There are several types of Business Visitor classifications in the U.S. This article focuses on the B-1 visa, as well as visa waiver programs. There are also visas for entrepreneurs and investors.

What is the B-1 classification?

The B-1 is a nonimmigrant classification for temporary business visitors to the U.S. As opposed to workers in the U.S., B-1 visitors may enter the U.S. for the purpose of engaging in business but not for the purpose of being employed. Commercial or professional activities that are not employment are permitted under B-1 visitor status.

Examples of permissible commercial or professional activities include (but are not limited to):

  • Consulting with business associates;
  • Attending conventions or conferences;
  • Attending short-term training (as long as the visitor is not receiving any salary from a U.S. source or engaging in any productive employment);
  • Negotiating contracts;
  • Participating in business meetings;
  • Taking orders for foreign goods, or other commercial transactions that do not involve gainful U.S. employment;
  • Litigation; or
  • Independent research or professional artistic activities (e.g., recording music or creating artwork) that do not involve income from a U.S. source.

The range of acceptable business activities that fall under the B-1 classification is fact-specific and often depends on whether the activities constitute employment while in the U.S. Factors that influence whether activities constitute employment include whether the foreign national will be paid by a U.S. company or perform labor for hire in the U.S.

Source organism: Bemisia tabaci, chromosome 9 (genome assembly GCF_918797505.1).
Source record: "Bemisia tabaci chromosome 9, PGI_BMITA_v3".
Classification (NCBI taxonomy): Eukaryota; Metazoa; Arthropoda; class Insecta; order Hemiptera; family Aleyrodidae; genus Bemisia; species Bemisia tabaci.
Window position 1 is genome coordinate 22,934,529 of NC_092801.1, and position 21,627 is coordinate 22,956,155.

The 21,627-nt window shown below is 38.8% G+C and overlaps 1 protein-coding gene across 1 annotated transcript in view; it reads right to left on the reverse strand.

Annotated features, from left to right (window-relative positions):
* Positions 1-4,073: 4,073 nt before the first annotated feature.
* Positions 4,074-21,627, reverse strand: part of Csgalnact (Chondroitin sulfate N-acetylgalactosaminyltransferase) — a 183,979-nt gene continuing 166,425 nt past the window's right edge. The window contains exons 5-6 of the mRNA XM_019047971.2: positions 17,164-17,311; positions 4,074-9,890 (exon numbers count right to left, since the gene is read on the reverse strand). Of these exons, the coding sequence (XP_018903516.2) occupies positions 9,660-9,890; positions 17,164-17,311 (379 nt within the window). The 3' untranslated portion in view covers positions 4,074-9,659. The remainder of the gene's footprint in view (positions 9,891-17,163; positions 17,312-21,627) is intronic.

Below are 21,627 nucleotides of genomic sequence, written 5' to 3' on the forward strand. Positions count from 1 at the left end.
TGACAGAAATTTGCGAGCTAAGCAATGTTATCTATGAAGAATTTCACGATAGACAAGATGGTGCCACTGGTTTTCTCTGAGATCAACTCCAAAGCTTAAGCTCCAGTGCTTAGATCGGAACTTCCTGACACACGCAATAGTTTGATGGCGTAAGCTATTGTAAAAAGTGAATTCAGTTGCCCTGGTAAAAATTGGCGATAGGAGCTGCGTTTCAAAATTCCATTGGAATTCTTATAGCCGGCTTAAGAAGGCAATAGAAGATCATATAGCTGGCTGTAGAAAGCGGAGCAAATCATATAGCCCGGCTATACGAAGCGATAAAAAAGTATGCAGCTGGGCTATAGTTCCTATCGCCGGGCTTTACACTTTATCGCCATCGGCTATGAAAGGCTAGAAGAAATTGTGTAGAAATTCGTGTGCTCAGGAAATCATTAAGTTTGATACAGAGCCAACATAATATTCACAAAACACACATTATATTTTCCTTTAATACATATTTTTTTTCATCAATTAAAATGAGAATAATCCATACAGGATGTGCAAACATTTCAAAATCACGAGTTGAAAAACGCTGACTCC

What are the general requirements for the B-1 classification?

Generally, the legal requirements that must be met to obtain a B-1 visa include:

  • The foreign national’s entry to the U.S. is for a limited and defined duration;
  • The foreign national intends to depart the U.S. at the expiration of his/her stay;
  • The foreign national has adequate financial resources for travel to and from the U.S. and for the stay in the U.S., without being employed in the U.S.; and
  • The foreign national will engage solely in legitimate activities relating to business, and has specific and realistic plans for his/her U.S. activities.

What is the process to obtain B-1 classification?

Foreign nationals outside the U.S. can obtain B-1 classification by applying for a B-1 Temporary Business Visitor visa through the U.S. Department of State (DOS) at a U.S. Consulate or Embassy. For more information regarding the consular application process, check out BAL’s explainer video, which describes the process for applying for a nonimmigrant visa at a U.S. Consulate or Embassy.

After DOS issues the B-1 visa, the foreign national may seek admission to the U.S. in B-1 status. Chinese nationals who receive a 10-year B-1 visa must enroll in the Electronic Visa Update System (EVUS).

Foreign nationals inside the U.S. can apply for B-1 status by filing a Form I-539 (Application to Extend/Change Nonimmigrant Status) with U.S. Citizenship and Immigration Services (USCIS).

Foreign nationals who already hold B-1 status in the U.S. can apply to extend their status by filing a Form I-539 (Application to Extend/Change Nonimmigrant Status) with USCIS.

What limits are there on the B-1 classification?

Foreign nationals may be admitted to the U.S. in B-1 status for a period of up to six months, and they may apply to extend their B-1 status in the U.S. in periods of up to six months. Due to the temporary nature of the classification, extensions are not generally permitted beyond one year.